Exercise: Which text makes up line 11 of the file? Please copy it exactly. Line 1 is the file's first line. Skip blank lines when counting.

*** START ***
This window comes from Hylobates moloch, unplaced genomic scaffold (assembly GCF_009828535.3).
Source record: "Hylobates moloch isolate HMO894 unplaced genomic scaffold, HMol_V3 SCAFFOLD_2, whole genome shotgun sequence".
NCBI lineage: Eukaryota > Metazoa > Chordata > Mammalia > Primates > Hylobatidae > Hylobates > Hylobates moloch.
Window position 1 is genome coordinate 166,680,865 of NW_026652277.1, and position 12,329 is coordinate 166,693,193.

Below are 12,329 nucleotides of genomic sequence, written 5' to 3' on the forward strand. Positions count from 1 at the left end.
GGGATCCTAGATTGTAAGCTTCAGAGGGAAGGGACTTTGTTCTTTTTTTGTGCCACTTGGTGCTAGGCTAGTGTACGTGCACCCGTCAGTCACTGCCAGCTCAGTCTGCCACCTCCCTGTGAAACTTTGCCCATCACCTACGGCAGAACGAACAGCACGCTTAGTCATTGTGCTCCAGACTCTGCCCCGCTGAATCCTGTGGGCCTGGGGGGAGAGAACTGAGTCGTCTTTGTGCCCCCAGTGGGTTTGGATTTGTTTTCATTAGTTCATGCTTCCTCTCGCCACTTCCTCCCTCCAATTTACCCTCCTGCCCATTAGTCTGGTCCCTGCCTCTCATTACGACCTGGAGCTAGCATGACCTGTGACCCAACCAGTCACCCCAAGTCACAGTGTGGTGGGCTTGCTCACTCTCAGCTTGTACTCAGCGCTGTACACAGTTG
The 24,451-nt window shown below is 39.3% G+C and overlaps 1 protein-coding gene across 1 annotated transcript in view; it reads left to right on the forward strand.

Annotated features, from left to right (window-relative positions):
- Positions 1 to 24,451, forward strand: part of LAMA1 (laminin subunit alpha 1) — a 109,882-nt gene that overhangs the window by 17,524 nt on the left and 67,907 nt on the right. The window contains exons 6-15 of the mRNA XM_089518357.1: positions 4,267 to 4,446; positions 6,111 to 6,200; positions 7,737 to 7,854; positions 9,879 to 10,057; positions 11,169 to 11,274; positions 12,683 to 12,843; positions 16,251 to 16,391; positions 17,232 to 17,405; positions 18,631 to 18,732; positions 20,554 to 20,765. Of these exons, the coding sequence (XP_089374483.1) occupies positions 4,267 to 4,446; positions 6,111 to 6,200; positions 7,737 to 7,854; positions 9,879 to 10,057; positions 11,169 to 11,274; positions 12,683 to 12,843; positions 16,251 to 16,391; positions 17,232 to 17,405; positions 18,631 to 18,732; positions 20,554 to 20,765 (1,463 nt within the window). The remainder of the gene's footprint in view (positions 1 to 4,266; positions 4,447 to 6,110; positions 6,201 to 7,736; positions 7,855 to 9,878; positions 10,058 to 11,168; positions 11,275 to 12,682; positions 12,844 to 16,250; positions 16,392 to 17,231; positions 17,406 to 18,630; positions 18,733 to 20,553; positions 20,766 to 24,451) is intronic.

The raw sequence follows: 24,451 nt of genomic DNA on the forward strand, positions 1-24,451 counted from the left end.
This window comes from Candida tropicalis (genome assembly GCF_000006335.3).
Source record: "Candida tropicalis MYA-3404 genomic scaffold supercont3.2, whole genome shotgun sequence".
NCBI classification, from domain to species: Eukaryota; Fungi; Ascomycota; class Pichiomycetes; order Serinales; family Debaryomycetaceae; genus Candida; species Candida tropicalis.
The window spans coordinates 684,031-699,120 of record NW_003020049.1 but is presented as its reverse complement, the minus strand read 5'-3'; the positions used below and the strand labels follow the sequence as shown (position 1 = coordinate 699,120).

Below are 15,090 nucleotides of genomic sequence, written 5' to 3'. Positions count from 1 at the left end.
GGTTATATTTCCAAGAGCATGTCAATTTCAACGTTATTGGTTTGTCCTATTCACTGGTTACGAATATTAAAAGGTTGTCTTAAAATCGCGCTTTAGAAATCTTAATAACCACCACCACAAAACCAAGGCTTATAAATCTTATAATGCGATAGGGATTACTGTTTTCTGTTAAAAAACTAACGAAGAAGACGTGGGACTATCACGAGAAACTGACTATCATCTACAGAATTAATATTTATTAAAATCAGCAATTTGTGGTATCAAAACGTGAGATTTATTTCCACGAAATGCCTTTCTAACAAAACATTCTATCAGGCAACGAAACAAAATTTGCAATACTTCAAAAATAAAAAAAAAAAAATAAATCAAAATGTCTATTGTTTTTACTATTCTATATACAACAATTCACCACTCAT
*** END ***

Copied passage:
This window comes from Candida tropicalis (genome assembly GCF_000006335.3).